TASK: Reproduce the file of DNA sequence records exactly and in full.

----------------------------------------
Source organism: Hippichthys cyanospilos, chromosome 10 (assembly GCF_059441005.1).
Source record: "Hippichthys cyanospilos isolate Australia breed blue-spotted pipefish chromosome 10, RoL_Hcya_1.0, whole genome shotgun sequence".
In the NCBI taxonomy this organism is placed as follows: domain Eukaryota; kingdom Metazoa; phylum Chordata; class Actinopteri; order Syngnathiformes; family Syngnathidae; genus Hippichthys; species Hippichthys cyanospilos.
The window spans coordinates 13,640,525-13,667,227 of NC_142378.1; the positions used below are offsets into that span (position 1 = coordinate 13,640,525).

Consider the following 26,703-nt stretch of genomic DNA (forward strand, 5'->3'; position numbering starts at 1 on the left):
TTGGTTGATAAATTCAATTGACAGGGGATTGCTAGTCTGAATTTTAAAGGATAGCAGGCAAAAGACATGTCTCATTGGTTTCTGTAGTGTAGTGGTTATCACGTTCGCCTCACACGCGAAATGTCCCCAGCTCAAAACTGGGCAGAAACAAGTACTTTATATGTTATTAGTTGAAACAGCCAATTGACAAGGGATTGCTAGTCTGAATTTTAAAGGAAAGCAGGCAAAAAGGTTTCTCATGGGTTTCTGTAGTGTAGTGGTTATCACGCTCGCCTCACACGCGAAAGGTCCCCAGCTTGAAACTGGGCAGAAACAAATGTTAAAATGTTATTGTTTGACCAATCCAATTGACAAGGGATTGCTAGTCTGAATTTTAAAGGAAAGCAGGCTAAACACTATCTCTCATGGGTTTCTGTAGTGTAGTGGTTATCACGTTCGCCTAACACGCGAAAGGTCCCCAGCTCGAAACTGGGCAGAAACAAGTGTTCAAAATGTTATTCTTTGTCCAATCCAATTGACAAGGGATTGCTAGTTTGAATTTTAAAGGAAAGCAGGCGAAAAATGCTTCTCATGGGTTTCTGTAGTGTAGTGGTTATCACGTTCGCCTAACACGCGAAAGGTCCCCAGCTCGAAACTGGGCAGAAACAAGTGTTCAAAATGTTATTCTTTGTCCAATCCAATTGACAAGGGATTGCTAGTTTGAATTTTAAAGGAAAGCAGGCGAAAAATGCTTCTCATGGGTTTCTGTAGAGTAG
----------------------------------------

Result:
Source organism: Hippichthys cyanospilos, chromosome 10 (assembly GCF_059441005.1).
Source record: "Hippichthys cyanospilos isolate Australia breed blue-spotted pipefish chromosome 10, RoL_Hcya_1.0, whole genome shotgun sequence".
In the NCBI taxonomy this organism is placed as follows: domain Eukaryota; kingdom Metazoa; phylum Chordata; class Actinopteri; order Syngnathiformes; family Syngnathidae; genus Hippichthys; species Hippichthys cyanospilos.
The window spans coordinates 13,640,525-13,667,227 of NC_142378.1; the positions used below are offsets into that span (position 1 = coordinate 13,640,525).

Consider the following 26,703-nt stretch of genomic DNA (forward strand, 5'->3'; position numbering starts at 1 on the left):
TTGGTTGATAAATTCAATTGACAGGGGATTGCTAGTCTGAATTTTAAAGGATAGCAGGCAAAAGACATGTCTCATTGGTTTCTGTAGTGTAGTGGTTATCACGTTCGCCTCACACGCGAAATGTCCCCAGCTCAAAACTGGGCAGAAACAAGTACTTTATATGTTATTAGTTGAAACAGCCAATTGACAAGGGATTGCTAGTCTGAATTTTAAAGGAAAGCAGGCAAAAAGGTTTCTCATGGGTTTCTGTAGTGTAGTGGTTATCACGCTCGCCTCACACGCGAAAGGTCCCCAGCTTGAAACTGGGCAGAAACAAATGTTAAAATGTTATTGTTTGACCAATCCAATTGACAAGGGATTGCTAGTCTGAATTTTAAAGGAAAGCAGGCTAAACACTATCTCTCATGGGTTTCTGTAGTGTAGTGGTTATCACGTTCGCCTAACACGCGAAAGGTCCCCAGCTCGAAACTGGGCAGAAACAAGTGTTCAAAATGTTATTCTTTGTCCAATCCAATTGACAAGGGATTGCTAGTTTGAATTTTAAAGGAAAGCAGGCGAAAAATGCTTCTCATGGGTTTCTGTAGTGTAGTGGTTATCACGTTCGCCTAACACGCGAAAGGTCCCCAGCTCGAAACTGGGCAGAAACAAGTGTTCAAAATGTTATTCTTTGTCCAATCCAATTGACAAGGGATTGCTAGTTTGAATTTTAAAGGAAAGCAGGCGAAAAATGCTTCTCATGGGTTTCTGTAGAGTAG